If you’re hesitant about moving forward with your plans to buy a house amid COVID-19, here’s 5 ways you can be prepared once restrictions have been lifted.
For the past few months, Americans have had to put their lives on hold. We’ve hunkered down in our homes and, for the most part, have followed CDC guidelines to prevent the spread of the novel coronavirus. But, there are just some things that can’t be put on hold, like purchasing a new home.
The virus has caused realtors (actually, across the whole nation!) to revamp how they go about conducting business. As a buyer, there are things you’ll want to do to make the whole process smoother for yourself and your agent. Let’s take a look at some ways you can prepare to buy amid the COVID-19 pandemic.
- Monitor your credit score
We all know that your credit score is one of the big factors lenders look at when considering if you’ll be approved and if you are, what your interest rate should be. Credit bureaus tend to look at credit cards, car loans, student loan debt, and even utilities. They also factor in your debt-to-income ratio to determine whether or not you can even afford a mortgage payment. So, try to keep your credit cards below 30%, make payments on time, and check your score monthly for any discrepancies. Working with a qualified loan officer such as Rose Pinto or Christy Cagle from HomeBridge can help!
- Know your budget
Part of buying a house is knowing how much house you can afford. During normal times, this is pretty easy to figure out. However, we don’t know what the economy will be like in the future. We recommend being more conservative with your budget. If you can comfortably afford a $250,000 house, consider looking for a house that’s maybe $25,000 less.
- Get pre-approved
Before COVID-19, buyers could be taken seriously if they had a pre-qualification letter from a lender. But now? Sellers are looking for people who have already been approved for a mortgage because pre-qualification simply isn’t enough. Even some real estate agents will require a pre-approval letter so they know how much house you can actually afford, in contrast to what you think you can afford.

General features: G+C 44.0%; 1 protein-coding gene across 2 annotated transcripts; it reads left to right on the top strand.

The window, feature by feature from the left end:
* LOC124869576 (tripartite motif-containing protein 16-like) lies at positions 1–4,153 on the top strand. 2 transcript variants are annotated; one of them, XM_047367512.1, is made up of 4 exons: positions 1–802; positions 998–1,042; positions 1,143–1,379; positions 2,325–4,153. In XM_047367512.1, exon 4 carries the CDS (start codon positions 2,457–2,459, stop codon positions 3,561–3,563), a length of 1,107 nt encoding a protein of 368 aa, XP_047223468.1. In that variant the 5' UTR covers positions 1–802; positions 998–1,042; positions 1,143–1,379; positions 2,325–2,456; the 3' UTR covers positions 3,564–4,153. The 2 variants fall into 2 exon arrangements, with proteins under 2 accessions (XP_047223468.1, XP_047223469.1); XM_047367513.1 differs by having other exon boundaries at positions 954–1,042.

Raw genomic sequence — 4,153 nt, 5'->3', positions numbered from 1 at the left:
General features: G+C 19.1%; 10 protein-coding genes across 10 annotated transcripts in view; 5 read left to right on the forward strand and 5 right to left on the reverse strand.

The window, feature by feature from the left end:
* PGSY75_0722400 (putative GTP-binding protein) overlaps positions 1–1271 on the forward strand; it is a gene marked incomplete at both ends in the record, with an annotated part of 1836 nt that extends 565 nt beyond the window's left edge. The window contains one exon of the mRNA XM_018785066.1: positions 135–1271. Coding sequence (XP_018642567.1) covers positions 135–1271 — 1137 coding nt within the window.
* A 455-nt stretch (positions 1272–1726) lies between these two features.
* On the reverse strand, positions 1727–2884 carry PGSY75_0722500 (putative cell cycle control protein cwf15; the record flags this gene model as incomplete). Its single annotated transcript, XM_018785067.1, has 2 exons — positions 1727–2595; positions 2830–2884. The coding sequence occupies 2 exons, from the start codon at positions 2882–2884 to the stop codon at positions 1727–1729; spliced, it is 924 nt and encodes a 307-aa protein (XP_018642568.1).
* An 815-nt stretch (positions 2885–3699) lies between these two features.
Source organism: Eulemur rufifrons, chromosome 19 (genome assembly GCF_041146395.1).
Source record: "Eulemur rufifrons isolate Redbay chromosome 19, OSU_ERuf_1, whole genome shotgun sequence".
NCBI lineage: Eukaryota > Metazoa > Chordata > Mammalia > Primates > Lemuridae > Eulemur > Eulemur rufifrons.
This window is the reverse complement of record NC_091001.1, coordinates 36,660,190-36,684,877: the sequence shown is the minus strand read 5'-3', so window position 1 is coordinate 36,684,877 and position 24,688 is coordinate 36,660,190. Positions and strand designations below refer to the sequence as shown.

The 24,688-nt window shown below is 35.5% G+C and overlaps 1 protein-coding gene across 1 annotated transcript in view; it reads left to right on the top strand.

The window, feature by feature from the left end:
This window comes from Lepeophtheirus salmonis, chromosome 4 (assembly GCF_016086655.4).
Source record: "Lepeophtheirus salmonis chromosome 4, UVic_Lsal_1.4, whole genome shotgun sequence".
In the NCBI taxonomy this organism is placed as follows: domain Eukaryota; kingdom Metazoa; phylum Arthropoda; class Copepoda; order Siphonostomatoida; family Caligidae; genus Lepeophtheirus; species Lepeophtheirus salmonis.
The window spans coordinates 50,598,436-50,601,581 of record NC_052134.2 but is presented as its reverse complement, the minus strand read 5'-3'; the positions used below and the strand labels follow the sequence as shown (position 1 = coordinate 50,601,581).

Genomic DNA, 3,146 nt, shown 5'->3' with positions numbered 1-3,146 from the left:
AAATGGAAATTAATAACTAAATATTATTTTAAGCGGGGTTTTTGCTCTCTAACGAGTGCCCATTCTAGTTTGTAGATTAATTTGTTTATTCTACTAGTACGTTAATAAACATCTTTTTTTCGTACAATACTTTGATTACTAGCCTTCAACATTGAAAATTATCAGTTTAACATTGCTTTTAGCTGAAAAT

- Avoid making big purchases or changes
It’s a general rule of thumb that if you’re in the process of buying a house, you don’t want to make any big purchases or changes, such as buying a car or getting a new job. While most people aren’t likely to run out and get a brand new car (or even a used car), there’s always the possibility that you may be laid off be it related to the pandemic or not. And, although you can’t control job loss, your credit will take a hit with a big purchase — and that could hurt your chances of being approved for a mortgage.
- Speak with a local agent
Whether you’re moving to a new city or if you want to move to a different part of the neighborhood, it’s not enough to only look at online listings. Do a bit of research to find a local agent with a good reputation. A knowledgeable agent will be able to answer any questions you may have, advise you about the market, and so much more. By chatting with an agent, you can get a better sense of the neighborhood and what kind of houses you can get at your price point.
There’s a lot of uncertainty due to this global pandemic and much of our lives are in a state of limbo. However, when you need to buy a house, remember these tips because they’ll help make the process swift and painless.
For more on COVID-19 and the real estate comeback, check out HomeLight’s Top Agent Insight Survey from Q2.
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